To be a good Bayesian, you have to be well calibrated, meaning that of the events you assign X% probability about X% of them should turn occur. You can use a calibration test to assess a person’s calibration. A calibration test consists of a relatively long list of independent trivia-like questions. The test-taker gives an answer and confidence in their answer (probability of their answer being right). When the test is finished, the results are compiled into a calibration curve showing how the actual % right varied with % confidence (see fig).
As you can see, the chart makes it easy to tell how well calibrated you are; most people in most situations are overconfident (green line).
When I first read about calibration tests (6 months or so ago), I grew excited about taking such tests online. I thought that if I could see my own calibration, I could fix it. Unfortunately, I couldn’t find anything online. I no longer think that calibrating yourself is very easy; it seems extremely difficult, but now Alex Loddengaard and I have created a website where people can take calibration tests: Calibrated Probability Assessment.org. I should note that Tom McCabe also recently created a set of calibration tests.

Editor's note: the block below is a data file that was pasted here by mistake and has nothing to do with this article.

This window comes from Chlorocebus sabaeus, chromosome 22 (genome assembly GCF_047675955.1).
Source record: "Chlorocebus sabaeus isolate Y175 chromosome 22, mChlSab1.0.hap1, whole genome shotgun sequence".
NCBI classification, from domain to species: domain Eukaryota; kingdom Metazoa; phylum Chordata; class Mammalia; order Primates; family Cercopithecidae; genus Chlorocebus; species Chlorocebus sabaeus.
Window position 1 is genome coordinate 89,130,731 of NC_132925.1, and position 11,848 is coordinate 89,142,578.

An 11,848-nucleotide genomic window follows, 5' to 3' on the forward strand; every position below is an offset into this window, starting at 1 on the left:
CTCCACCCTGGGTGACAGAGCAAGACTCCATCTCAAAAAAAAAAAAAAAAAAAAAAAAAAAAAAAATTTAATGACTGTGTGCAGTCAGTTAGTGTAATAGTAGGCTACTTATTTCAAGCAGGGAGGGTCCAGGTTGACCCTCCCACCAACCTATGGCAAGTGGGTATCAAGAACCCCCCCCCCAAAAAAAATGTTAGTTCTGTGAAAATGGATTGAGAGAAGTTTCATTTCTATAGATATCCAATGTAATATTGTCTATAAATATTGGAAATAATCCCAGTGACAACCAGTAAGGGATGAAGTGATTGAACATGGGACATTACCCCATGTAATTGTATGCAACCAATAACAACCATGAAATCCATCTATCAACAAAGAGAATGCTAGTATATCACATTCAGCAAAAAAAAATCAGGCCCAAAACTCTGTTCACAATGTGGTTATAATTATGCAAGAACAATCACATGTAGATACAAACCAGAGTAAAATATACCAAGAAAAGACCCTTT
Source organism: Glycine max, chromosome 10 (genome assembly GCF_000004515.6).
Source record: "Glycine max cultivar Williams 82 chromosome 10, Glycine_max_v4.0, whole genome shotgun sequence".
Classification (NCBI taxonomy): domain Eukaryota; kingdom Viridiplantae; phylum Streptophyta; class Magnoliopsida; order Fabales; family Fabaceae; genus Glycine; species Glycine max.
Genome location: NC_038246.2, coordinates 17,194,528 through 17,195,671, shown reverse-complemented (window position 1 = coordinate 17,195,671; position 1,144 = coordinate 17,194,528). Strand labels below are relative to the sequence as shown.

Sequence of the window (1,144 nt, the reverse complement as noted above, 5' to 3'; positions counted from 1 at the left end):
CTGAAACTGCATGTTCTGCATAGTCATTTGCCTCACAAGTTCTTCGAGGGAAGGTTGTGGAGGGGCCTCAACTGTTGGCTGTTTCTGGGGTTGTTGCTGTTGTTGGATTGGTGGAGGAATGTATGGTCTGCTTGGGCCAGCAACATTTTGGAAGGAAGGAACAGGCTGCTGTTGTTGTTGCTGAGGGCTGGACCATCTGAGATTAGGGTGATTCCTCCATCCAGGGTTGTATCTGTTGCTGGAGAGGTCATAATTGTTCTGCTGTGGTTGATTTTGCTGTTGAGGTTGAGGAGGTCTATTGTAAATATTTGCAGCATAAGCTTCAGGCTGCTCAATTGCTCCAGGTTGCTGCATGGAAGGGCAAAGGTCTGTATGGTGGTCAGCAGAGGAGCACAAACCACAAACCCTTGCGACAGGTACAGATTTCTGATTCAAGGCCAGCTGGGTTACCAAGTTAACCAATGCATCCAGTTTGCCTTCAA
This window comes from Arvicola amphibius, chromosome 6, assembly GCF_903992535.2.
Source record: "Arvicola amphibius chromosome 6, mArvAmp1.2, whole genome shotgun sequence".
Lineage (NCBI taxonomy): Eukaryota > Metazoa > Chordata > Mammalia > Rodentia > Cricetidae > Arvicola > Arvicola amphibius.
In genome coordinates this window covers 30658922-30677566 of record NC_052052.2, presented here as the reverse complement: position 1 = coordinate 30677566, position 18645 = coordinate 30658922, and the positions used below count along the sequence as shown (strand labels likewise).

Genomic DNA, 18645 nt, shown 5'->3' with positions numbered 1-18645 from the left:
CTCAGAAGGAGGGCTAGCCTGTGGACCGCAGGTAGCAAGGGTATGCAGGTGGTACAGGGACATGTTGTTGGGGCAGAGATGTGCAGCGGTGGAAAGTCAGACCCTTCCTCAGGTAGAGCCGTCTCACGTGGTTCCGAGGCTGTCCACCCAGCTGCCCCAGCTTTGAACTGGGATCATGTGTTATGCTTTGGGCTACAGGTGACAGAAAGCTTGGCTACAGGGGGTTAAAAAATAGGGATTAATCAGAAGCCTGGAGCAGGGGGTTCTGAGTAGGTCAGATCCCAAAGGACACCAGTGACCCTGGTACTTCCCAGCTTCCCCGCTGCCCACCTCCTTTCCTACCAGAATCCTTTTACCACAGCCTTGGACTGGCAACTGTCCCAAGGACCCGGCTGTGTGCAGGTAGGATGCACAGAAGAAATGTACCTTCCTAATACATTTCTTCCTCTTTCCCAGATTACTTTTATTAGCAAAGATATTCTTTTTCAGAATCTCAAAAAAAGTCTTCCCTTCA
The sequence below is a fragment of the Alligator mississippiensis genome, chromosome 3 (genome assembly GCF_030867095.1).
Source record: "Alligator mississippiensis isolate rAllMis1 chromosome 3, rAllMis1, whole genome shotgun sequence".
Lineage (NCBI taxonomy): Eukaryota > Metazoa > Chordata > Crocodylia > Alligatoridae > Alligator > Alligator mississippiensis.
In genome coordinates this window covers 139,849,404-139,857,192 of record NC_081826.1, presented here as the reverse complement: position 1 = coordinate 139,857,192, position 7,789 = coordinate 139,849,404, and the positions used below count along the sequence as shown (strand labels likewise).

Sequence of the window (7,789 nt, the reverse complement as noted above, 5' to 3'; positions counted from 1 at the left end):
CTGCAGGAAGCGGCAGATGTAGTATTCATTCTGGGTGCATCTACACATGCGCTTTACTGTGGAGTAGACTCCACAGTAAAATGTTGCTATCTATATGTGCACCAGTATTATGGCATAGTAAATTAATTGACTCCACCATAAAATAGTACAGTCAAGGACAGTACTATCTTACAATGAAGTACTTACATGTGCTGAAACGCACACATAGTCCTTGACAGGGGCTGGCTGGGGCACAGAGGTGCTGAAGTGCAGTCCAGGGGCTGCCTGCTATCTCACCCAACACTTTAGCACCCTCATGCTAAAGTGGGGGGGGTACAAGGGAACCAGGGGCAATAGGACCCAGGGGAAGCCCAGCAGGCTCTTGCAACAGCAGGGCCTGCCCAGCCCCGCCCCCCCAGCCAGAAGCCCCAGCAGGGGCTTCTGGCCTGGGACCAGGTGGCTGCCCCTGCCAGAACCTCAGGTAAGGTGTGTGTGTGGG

Currently, I have two tests on the website. They are both, ok, but need work. I have also written up a little bit of information on calibration literature, but this also needs work. I hope to improve the website over time, making it more useful. Anyone who wants to help out, creating test questions, explanations or website building should contact me.
The main about Calibrationd Probability Assessment so far has been that the test is too long, which makes it fatiguing. Unfortunately, 50 questions is just about the minimum for a test with 5 confidence levels because it takes at least 10 questions to assess 90% confidence.
I think there might be some workaround for this, I could assume a linear relationship, or I could set up a program to do emails of 10 questions a day, but I have to think about how to do these.